.Match(Span.EqualTo('('), MyToken.OpenParenthesis)
    .Match(Span.EqualTo(')'), MyToken.CloseParenthesis)

As simple as that.

Let’s see the complete tokenizer definition and the output

void Main()
    var ourTokenizer = new TokenizerBuilder<MyToken>()
        .Match(Numerics.Integer, MyToken.Number)
        .Match(Span.EqualTo('+'), MyToken.Plus)
        .Match(Span.EqualTo('*'), MyToken.Asterisk)
        .Match(Span.EqualTo('('), MyToken.OpenParenthesis)
        .Match(Span.EqualTo(')'), MyToken.CloseParenthesis)

        var tokens = ourTokenizer.Tokenize("2*(3*4)");

        tokens.Select(x => new { Kind = x.Kind, Text = x.Span.ToStringValue() }).Dump();

public enum MyToken

To see it better, I’ve captured a snapshot of LINQPad (a very useful tool) with the code and the formatted output of the tokenization

As you can see, the table in the bottom part of the snapshot, the tokenizer outputs the very same sequence of tokens we had before ?

Parsing tokens

Once we have the tokenizer that emits a sequence of tokens, we’re ready to parse them.

This stage is called the syntactic analysis (the parsing itself) in which we will construct a tree (the AST). Why a tree? Because it’s a structure that can grow indefinitely to hold all the meaning of the constructs of our language.

Building a parser is what we did in the first part of this post. Do you remember? Let’s refresh our mind:

var assignmentParser = from identifer in Identifier
                       from eq in Token.EqualTo(SimpleToken.Equal)
                       from expr in Expression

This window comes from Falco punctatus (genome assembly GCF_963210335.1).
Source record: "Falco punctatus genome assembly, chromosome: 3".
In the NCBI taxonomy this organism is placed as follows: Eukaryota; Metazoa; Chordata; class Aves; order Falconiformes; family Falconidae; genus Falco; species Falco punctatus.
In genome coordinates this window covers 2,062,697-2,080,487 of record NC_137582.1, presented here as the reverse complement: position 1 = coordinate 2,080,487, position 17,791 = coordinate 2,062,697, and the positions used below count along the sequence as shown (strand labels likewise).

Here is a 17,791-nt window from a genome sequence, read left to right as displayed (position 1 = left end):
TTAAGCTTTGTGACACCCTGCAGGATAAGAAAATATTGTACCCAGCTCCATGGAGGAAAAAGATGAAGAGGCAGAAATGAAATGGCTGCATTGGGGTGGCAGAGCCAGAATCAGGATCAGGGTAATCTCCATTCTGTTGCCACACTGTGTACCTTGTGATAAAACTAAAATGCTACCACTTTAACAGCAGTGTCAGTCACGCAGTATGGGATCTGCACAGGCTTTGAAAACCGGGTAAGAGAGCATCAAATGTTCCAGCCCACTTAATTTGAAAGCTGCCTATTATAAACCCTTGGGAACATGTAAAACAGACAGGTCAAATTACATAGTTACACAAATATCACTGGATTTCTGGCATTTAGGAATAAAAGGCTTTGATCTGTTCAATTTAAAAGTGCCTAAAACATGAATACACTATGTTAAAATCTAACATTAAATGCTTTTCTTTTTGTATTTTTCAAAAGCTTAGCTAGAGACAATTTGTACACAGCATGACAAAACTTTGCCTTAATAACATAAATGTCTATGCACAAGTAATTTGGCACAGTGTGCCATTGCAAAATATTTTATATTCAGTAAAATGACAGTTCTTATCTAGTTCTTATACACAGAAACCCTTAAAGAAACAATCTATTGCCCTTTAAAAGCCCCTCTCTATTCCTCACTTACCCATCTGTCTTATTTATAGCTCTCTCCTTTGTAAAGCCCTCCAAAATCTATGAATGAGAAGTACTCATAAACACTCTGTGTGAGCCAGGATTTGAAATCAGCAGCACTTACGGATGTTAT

select new Assignment(identifer, expr);

As I told you before, a parser in Superpower is created by composing one or more parsers.

In the case above, the Assignment Parser is made of

But how is the Identifier parser defined?

Identifier = Token.EqualTo(SimpleToken.Identifier).Select(x => x.ToStringValue());

Easy, uh? It’s a parser that will match the Identifier value of the SimpleToken enum and will return the text of the token (whatever text it holds).

And what about the parser called “Expression”?

Expression = CallExpression.Try().Or(NumberParameter).Or(TextParameter).Or(IdentifierParameter);

What does it mean? That an expression is either CallExpression, a NumberParameter, a TextParameter or an IdentifierParameter. The Try() operator is needed because if the parser consumes a token and it’s not a match, the parsing pipeline should go back and “retry” with the rest of the parsers.

I hope you get the idea.


There are a lot of operators that you can use to create your parsers. This is a list of the most common ones:

from i in Identifier
from n in Number.OptionalOrDefault()
select new { Id = i, Nomber = n };

If there’s no number after the identifier, n will be null. This operator is useful to create parsers with optional parts

(a, b, c, d)

You can define it with the following:


Parse.Chain(Operator, Operand, (operation, left, right) => new BinaryOperation(operation, left, right))

Well, this is just the start and you have plenty of tips to start creating your own parsers and tokenizers.

If you want to see one simple parser in action, I’ve created one that is part of a super-simple scripting engine called SimpleScript (

Concretely, you can take a look to the tokenizer and the parser definitions.

If you want to know more, don’t forget to ask me via Twitter via @SuperJMN to get in touch.

Learn more

Also, if you want to read more about Superpower, don’t hesitate to read the introductory article by its author, Nicholas Blumhardt. And don’t forget to check out its GitHub repo.

I hope you have learnt something about parsers with me. If you haven’t, don’t worry. Get the samples, clone the repos and get a taste. It can be hard at the beginning, but as soon as you get some working, you’ll love Superpower as much as I do.

Of course, you can use the comments section to give us your impressions and to get in touch, too.

And thanks for reading!

Written by: Jose Manuel Nieto, part of Idiwork’s team.

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1 comment

  • Steve Wash says:

    Very helpful, but the Chain example really goes over my head. Could you break that down a bit? The descriptive example you gave was 1 + 3 * 4. The sample code doesn’t seem to be doing that, or I’m just not understanding.